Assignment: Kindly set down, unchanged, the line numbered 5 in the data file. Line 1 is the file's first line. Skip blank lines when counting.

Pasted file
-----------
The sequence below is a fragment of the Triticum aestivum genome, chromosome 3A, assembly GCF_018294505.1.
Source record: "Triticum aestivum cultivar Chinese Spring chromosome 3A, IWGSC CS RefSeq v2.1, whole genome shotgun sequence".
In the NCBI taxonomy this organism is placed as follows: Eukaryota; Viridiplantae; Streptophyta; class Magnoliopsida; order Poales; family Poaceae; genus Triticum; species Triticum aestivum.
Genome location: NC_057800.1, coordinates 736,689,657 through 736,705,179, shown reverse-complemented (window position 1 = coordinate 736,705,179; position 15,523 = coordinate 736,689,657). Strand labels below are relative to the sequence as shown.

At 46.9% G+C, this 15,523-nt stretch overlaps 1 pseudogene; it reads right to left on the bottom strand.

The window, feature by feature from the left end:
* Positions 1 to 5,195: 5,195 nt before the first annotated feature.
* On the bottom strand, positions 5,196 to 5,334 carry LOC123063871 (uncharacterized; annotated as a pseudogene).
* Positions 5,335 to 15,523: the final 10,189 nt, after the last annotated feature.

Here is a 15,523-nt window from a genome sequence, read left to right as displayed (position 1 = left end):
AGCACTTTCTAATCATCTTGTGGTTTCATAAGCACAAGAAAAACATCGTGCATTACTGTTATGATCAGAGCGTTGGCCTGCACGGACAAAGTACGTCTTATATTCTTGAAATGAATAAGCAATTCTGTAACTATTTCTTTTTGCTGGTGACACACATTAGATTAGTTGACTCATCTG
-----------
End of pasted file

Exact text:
At 46.9% G+C, this 15,523-nt stretch overlaps 1 pseudogene; it reads right to left on the bottom strand.